The book is written with best practices in mind, and progressive enhancement techniques are used where possible. As you might expect, HTML5 tags and CSS3 properties feature prominently – Dan is resolutely looking to the future. He slips in little nuggets relating to jQuery best practice from time to time. Browser bugs and hacks are also discussed where relevant. It’s this attention to detail that makes a good technical book great.
The examples are fully formed and comprehensive from the start – the code snippets are practical, and may well find their way into your next project. Regular pop quizzes help the reader to check that they have grasped key concepts before moving on to the next section. A “Have a Go Hero” section challenges readers to apply the techniques they have learned to extend the functionality of the examples in the book.
The book opens with a number of chapters covering the main jQuery library, and its animation methods. There really is no filler to be found in the text. By chapter 5, the reader is learning how to write their own plugins.
As the author delves into jQuery UI with a series of small, but practical coding exercises, its power becomes apparent. The examples tend to mirror real world implementations, and some of the techniques can be seen on today’s cutting edge websites. Of particular note are the animations that make use of new CSS3 transforms, which demonstrate how a few lines of code can create jaw-dropping effects.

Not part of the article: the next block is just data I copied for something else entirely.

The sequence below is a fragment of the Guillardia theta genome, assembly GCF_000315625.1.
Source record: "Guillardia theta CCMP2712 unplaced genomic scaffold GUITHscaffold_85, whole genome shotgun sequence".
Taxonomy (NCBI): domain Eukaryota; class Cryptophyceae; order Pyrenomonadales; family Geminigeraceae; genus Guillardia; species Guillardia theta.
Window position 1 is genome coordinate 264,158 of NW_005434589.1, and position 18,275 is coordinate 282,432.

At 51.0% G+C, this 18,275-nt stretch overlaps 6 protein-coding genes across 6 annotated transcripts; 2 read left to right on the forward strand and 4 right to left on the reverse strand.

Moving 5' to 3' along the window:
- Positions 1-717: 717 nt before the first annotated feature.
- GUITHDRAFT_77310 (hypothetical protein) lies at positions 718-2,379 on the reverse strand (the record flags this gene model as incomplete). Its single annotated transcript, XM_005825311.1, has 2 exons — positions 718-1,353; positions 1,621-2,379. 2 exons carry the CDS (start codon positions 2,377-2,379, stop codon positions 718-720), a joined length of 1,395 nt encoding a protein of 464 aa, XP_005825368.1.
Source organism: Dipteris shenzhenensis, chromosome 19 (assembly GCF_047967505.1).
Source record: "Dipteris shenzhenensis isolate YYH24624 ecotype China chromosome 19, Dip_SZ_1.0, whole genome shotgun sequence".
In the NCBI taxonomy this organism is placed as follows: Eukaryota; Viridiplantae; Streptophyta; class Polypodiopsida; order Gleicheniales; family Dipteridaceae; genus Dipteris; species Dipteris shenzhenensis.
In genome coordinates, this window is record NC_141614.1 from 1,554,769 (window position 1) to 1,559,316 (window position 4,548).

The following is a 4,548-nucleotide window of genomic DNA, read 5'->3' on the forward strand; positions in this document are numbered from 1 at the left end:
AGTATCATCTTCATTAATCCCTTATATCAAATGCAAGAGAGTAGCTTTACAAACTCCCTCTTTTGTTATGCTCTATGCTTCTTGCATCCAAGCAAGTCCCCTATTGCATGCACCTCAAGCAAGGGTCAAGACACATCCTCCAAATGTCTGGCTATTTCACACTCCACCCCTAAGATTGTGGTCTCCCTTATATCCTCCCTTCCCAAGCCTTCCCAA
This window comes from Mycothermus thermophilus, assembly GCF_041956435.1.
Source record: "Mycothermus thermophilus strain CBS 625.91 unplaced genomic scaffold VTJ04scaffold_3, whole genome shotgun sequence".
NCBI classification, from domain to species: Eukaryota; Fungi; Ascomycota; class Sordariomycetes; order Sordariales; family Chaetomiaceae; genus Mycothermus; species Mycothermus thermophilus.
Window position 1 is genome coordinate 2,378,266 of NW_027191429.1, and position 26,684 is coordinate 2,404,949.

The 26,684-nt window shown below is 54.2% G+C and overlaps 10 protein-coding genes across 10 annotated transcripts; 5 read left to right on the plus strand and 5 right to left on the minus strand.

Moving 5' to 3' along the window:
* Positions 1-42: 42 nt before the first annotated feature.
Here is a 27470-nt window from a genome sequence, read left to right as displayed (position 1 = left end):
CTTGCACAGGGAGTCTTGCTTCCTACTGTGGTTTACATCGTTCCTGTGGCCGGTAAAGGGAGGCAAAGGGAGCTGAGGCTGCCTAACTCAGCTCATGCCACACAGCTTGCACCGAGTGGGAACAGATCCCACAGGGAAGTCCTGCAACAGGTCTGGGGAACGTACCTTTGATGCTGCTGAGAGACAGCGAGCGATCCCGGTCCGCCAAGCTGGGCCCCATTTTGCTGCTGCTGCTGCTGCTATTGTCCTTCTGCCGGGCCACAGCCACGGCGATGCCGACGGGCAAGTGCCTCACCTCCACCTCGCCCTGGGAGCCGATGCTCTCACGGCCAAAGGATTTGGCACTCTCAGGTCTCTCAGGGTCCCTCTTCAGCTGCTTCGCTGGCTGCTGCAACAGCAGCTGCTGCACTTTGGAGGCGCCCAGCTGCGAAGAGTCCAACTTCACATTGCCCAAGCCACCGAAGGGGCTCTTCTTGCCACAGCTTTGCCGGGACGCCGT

The HTML5 canvas functionality gets a chapter to itself. Dan takes us through the somewhat cumbersome process of coding canvas line drawings through jQuery (fortunately tools and libraries are starting to emerge which take much of the drudgery out of this process). The chapter and book conclude with a rudimentary Space Invaders implementation.
This isn’t a book you’ll be able to consume in one sitting. Getting the best out of it will probably require at least two readings. That being said, anyone with moderate jQuery chops will be able to dip into the book, and use it immediately as a reference manual to solve specific problems. I heartily enjoyed it, and can only hope that I will be able to exercise the author’s restraint when demonstrating my new found animation skills on client websites!
You can buy jQuery 1.4 Animation Techniques: Beginners Guide on the Packt website or on Amazon